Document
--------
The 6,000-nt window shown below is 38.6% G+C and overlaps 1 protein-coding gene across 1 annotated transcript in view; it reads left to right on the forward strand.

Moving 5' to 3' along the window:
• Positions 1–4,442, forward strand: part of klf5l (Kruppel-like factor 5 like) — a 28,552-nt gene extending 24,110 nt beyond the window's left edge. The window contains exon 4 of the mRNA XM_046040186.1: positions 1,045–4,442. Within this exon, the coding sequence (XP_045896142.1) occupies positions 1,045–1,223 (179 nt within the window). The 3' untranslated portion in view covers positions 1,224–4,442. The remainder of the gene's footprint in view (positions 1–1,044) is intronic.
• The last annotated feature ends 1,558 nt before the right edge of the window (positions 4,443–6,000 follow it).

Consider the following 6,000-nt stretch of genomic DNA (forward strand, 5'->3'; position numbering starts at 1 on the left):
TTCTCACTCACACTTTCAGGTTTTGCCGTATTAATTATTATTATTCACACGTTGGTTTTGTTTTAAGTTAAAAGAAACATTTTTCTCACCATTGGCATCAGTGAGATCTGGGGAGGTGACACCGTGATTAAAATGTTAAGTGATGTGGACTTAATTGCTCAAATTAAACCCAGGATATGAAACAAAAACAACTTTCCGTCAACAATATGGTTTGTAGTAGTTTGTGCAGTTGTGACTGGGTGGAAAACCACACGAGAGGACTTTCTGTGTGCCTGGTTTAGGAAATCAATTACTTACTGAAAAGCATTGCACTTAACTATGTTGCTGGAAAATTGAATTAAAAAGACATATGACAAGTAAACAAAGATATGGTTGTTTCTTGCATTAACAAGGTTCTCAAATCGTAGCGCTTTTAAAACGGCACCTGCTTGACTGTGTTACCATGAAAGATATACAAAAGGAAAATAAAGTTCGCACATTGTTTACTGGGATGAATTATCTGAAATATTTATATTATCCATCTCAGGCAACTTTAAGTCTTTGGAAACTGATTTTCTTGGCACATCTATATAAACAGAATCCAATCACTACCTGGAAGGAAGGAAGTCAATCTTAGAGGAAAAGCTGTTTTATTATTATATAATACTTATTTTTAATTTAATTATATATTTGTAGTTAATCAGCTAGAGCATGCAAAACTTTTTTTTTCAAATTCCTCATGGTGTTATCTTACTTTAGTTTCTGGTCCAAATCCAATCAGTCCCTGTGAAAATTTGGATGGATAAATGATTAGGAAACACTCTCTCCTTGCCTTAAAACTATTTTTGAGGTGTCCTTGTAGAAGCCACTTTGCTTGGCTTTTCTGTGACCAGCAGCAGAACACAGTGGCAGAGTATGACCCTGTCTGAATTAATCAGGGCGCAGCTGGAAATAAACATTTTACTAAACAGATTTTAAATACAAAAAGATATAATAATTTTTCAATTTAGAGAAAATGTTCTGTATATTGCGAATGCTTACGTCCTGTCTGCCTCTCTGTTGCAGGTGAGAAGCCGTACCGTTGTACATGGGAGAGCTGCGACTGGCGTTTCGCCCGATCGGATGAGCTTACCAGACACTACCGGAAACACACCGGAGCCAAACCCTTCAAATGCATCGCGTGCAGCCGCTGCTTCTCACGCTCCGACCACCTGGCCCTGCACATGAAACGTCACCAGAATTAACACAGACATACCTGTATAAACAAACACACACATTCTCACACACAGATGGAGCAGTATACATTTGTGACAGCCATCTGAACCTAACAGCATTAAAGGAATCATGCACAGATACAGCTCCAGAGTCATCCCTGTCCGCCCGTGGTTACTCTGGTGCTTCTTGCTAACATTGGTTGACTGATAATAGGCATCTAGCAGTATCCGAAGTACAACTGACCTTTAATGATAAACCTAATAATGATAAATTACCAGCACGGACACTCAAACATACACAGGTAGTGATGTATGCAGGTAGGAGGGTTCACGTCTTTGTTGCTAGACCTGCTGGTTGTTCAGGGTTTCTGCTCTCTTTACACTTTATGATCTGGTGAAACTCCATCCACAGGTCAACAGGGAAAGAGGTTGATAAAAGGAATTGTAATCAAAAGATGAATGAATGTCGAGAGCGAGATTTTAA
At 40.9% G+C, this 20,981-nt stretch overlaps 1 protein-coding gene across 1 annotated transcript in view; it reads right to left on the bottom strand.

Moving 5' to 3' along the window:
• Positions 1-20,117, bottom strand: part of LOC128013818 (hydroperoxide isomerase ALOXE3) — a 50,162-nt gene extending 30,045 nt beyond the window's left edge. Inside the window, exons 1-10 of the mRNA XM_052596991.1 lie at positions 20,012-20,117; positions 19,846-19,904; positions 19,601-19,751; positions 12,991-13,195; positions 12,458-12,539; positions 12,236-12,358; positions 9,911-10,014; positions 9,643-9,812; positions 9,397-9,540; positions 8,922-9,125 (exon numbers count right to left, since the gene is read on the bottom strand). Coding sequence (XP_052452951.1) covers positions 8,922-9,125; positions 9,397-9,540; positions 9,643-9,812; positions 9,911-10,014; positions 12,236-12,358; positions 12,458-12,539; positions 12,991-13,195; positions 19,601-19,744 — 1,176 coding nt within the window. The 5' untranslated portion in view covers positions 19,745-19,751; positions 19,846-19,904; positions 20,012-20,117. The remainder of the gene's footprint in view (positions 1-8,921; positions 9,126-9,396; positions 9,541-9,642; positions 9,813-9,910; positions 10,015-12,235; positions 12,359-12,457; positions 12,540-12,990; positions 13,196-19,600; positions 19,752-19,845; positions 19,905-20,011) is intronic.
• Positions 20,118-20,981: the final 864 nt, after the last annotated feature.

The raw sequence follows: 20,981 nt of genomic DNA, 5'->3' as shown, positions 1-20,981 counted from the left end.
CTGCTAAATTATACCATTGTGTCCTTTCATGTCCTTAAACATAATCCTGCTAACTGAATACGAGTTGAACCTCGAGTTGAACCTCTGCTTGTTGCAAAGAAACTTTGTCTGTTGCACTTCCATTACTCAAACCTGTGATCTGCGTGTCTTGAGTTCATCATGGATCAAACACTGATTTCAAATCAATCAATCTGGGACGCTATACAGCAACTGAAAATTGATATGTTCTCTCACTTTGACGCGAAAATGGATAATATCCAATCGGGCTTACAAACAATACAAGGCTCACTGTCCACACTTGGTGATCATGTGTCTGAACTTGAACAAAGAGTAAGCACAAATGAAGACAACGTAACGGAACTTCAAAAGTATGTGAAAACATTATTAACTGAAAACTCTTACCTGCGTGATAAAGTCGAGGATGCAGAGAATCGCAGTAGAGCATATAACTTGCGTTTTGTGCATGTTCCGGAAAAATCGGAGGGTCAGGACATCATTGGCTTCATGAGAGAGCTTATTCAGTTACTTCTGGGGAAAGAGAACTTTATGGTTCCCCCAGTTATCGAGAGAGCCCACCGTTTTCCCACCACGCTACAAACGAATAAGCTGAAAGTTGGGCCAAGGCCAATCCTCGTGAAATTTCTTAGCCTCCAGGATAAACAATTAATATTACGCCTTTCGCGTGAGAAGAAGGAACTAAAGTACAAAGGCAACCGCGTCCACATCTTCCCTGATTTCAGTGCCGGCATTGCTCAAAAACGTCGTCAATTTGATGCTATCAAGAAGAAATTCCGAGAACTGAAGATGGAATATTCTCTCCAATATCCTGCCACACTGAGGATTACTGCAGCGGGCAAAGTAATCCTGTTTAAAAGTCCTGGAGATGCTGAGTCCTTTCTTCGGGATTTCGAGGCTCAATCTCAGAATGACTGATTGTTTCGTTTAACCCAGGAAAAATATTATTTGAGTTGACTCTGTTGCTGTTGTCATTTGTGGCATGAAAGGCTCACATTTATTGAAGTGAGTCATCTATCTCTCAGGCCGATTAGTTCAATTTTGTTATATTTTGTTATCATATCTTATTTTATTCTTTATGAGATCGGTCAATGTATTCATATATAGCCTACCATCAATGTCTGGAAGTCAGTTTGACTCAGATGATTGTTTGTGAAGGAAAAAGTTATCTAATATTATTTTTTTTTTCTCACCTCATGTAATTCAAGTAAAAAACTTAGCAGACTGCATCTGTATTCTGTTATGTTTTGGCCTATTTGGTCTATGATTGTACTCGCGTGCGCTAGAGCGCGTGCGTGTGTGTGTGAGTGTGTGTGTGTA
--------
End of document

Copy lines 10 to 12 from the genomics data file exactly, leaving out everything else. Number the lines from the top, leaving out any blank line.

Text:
• Positions 20,118-20,981: the final 864 nt, after the last annotated feature.

The raw sequence follows: 20,981 nt of genomic DNA, 5'->3' as shown, positions 1-20,981 counted from the left end.
CTGCTAAATTATACCATTGTGTCCTTTCATGTCCTTAAACATAATCCTGCTAACTGAATACGAGTTGAACCTCGAGTTGAACCTCTGCTTGTTGCAAAGAAACTTTGTCTGTTGCACTTCCATTACTCAAACCTGTGATCTGCGTGTCTTGAGTTCATCATGGATCAAACACTGATTTCAAATCAATCAATCTGGGACGCTATACAGCAACTGAAAATTGATATGTTCTCTCACTTTGACGCGAAAATGGATAATATCCAATCGGGCTTACAAACAATACAAGGCTCACTGTCCACACTTGGTGATCATGTGTCTGAACTTGAACAAAGAGTAAGCACAAATGAAGACAACGTAACGGAACTTCAAAAGTATGTGAAAACATTATTAACTGAAAACTCTTACCTGCGTGATAAAGTCGAGGATGCAGAGAATCGCAGTAGAGCATATAACTTGCGTTTTGTGCATGTTCCGGAAAAATCGGAGGGTCAGGACATCATTGGCTTCATGAGAGAGCTTATTCAGTTACTTCTGGGGAAAGAGAACTTTATGGTTCCCCCAGTTATCGAGAGAGCCCACCGTTTTCCCACCACGCTACAAACGAATAAGCTGAAAGTTGGGCCAAGGCCAATCCTCGTGAAATTTCTTAGCCTCCAGGATAAACAATTAATATTACGCCTTTCGCGTGAGAAGAAGGAACTAAAGTACAAAGGCAACCGCGTCCACATCTTCCCTGATTTCAGTGCCGGCATTGCTCAAAAACGTCGTCAATTTGATGCTATCAAGAAGAAATTCCGAGAACTGAAGATGGAATATTCTCTCCAATATCCTGCCACACTGAGGATTACTGCAGCGGGCAAAGTAATCCTGTTTAAAAGTCCTGGAGATGCTGAGTCCTTTCTTCGGGATTTCGAGGCTCAATCTCAGAATGACTGATTGTTTCGTTTAACCCAGGAAAAATATTATTTGAGTTGACTCTGTTGCTGTTGTCATTTGTGGCATGAAAGGCTCACATTTATTGAAGTGAGTCATCTATCTCTCAGGCCGATTAGTTCAATTTTGTTATATTTTGTTATCATATCTTATTTTATTCTTTATGAGATCGGTCAATGTATTCATATATAGCCTACCATCAATGTCTGGAAGTCAGTTTGACTCAGATGATTGTTTGTGAAGGAAAAAGTTATCTAATATTATTTTTTTTTTCTCACCTCATGTAATTCAAGTAAAAAACTTAGCAGACTGCATCTGTATTCTGTTATGTTTTGGCCTATTTGGTCTATGATTGTACTCGCGTGCGCTAGAGCGCGTGCGTGTGTGTGTGAGTGTGTGTGTGTA